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Health Programs Make the Grade

Peak performance in health careers at three leading community colleges

Christie Bolton, who directs the radiologic technology program at Jefferson State’s Shelby County-Hoover campus, instructs student Daniel Guest (in lab coat).

Christie Bolton, who directs the radiologic technology program at Jefferson State’s Shelby County-Hoover campus, instructs student Daniel Guest (in lab coat).

When it comes to nursing and radiologic technology education, several of Alabama’s community colleges are making the grade with a high number of students passing licensure exams on the first try.

Nursing programs at Lawson State, Coastal Alabama and Wallace State community colleges have 100 percent pass rates on the National Council Licensure Examination (NCLEX) for nursing, according to reports by the Alabama Board of Nursing. 

Jefferson State Community College’s radiologic technology students have achieved a 100 percent pass rate on the national registry exam of the American Registry of Radiologic Technologists (ARRT). 

The U.S. Bureau of Labor Statistics says employment for both licensed practical nurses and registered nurses will climb 16 percent by 2024, while employment for radiology technicians will rise by nine percent during the same period.

Graduating Radiology Technicians

Students who enroll in Jefferson State Community College’s radiologic technology program can earn their associate’s degree to become X-ray professionals, able to operate CT scanners and other high-tech imaging equipment used for patient examinations in hospitals, emergency clinics and doctors’ offices. 

Christie Bolton directs the program that Jefferson State offers at its Shelby County-Hoover campus on Valleydale Road. The radiologic technology program graduates have a 100 percent passage rate on the National Registry exam administered by the credentialing agency known as the American Registry of Radiologic Technologists (ARRT).

Gaining admittance into the radiologic technology program, however, is not easy, says Bolton. The program accepts only 35 students each fall.

“It’s very competitive,” says Bolton. “We typically have about 150 applicants for those 35 slots.” 

To enter the program, students must have an ACT score of at least 18. Grades in math, biology and English are also considered. 

“We have a great mixture of students,” she says. They come straight from high school, from college or another career. “Although the field is predominately female, we are seeing more men.”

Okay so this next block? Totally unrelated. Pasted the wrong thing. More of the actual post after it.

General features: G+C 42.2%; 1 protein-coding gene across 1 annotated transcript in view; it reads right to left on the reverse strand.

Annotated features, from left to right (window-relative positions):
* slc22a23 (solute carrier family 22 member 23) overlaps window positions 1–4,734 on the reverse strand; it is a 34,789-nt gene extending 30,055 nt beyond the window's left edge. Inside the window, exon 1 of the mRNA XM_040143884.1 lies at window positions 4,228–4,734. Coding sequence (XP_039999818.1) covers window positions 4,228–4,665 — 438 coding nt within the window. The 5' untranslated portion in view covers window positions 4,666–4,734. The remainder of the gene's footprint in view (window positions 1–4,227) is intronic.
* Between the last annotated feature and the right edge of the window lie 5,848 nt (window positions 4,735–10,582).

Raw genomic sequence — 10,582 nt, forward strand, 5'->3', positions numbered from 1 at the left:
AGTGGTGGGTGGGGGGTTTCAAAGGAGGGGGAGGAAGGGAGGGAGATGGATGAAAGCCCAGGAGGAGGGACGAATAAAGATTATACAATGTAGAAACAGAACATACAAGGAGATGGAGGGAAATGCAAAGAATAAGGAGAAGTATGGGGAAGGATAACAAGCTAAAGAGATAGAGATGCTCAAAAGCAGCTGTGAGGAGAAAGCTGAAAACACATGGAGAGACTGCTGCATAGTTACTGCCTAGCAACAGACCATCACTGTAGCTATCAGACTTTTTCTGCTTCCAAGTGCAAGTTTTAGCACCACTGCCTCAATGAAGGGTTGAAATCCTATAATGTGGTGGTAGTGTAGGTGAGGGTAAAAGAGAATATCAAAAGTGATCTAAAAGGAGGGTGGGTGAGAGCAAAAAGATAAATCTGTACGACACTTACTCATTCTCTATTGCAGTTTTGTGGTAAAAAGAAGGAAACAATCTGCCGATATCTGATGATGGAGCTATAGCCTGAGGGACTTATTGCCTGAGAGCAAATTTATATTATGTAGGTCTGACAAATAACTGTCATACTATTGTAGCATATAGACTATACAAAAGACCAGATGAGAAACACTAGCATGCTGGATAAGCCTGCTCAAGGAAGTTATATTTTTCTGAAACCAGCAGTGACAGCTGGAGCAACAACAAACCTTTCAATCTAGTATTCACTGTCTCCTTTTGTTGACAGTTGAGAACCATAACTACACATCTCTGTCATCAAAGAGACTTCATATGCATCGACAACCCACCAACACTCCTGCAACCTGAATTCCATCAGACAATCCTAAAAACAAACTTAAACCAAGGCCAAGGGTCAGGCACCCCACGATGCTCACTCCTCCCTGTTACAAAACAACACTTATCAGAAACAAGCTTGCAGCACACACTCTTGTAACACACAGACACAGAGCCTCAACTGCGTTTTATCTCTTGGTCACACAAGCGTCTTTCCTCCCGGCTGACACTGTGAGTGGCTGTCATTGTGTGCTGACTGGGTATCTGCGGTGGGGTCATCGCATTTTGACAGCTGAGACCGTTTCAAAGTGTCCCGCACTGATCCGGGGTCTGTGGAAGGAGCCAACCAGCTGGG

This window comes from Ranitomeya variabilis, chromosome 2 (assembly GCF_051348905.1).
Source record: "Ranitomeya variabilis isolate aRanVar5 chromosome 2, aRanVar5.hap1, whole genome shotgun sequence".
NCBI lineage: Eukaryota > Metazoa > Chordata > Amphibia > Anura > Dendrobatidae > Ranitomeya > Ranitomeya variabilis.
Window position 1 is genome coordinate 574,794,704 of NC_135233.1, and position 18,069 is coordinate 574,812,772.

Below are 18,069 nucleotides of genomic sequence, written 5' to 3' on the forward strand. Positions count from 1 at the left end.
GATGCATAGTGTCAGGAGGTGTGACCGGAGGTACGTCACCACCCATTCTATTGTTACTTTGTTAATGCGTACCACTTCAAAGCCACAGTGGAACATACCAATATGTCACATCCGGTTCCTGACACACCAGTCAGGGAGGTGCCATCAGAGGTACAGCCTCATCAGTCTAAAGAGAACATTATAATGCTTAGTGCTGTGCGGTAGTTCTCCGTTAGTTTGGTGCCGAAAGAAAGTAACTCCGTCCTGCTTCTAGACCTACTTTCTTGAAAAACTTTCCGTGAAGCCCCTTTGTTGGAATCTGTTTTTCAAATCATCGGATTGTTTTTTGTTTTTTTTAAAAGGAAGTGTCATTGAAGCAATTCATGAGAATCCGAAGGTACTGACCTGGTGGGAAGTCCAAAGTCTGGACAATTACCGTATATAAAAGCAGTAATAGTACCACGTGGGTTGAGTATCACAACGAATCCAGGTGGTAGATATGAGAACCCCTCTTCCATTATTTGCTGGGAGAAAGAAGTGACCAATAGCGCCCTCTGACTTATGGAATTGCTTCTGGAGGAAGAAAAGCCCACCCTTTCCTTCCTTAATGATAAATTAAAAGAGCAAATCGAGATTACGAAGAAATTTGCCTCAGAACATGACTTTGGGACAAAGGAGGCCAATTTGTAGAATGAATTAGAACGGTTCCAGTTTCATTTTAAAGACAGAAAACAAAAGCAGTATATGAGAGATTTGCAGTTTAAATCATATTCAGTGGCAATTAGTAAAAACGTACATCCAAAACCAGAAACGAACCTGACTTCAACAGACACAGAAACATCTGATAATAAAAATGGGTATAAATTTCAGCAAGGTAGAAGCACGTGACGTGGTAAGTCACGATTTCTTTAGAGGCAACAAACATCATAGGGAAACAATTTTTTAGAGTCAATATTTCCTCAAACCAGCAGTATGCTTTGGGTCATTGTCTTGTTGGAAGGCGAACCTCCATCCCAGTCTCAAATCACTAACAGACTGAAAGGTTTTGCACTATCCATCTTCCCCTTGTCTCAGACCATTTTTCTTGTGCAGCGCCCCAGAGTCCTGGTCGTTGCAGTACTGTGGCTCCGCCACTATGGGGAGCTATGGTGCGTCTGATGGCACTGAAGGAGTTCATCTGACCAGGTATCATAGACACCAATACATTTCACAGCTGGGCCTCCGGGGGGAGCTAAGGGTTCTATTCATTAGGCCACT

Students in the program study subjects such as anatomy and physiology, radiographic procedures, exposure principles, radiation protection, image evaluation and pathology. Later on, they learn how to position patients for diagnostic imaging and radiation therapy. 

“We’ve recently installed a state-of-the-art digital radiography room,” she says. “We have portable radiography equipment. We also have the capabilities of doing analog or film screening.”

Students practice their radiography skills using full- and partial-body “phantoms” or mannequins where they can rehearse moving and positioning patients and taking images. They also learn how to take blood pressure and temperatures, as well as other tasks within the scope of the radiology technician’s job, she says. 

Once students earn their Associate in Applied Science degree, they can then use the credits toward a four-year degree at a university if they choose to further their education. 

Radiology students, however, must pass the ARRT exam to practice. Bolton says instructors at Jefferson State take care to teach the information that students will need on the certification exam. “This allows students to be able to apply the principles they’ve learned to all of the variables on the exam,” she says. 

She says the program’s instructors also work to identify and assist students who appear to struggle with the coursework. 

“We are personally connected to our students,” says Bolton. “I think that’s just part of the community college process. We want to see our students succeed.” 

Nursing students at Coastal Alabama learn CPR and other vital functions on an iStan mannequin. 
 

Topping the Nursing Program List

According to the Alabama Board of Nursing, the school formerly known as Faulkner State Community College, based in Bay Minette, has had NCLEX pass rates of 100 percent for its licensed practical nursing (LPN) program, as well as its registered nursing (RN) program for the last three academic years. In fact, RegisteredNursing.org ranks its RN program as number one in Alabama. 

Today, Faulkner State has a new name, Coastal Alabama Community College, following Faulkner’s merger with Alabama Southern Community College and Jefferson Davis Community College in 2016. With the merger, students can take nursing classes in Bay Minette, Fairhope, Brewton, Monroeville or Thomasville.

Coastal Alabama’s Director of Nursing and Allied Health Jean Graham says the nursing curriculum’s design is based on current trends in nursing education, as well as recent developments in health care.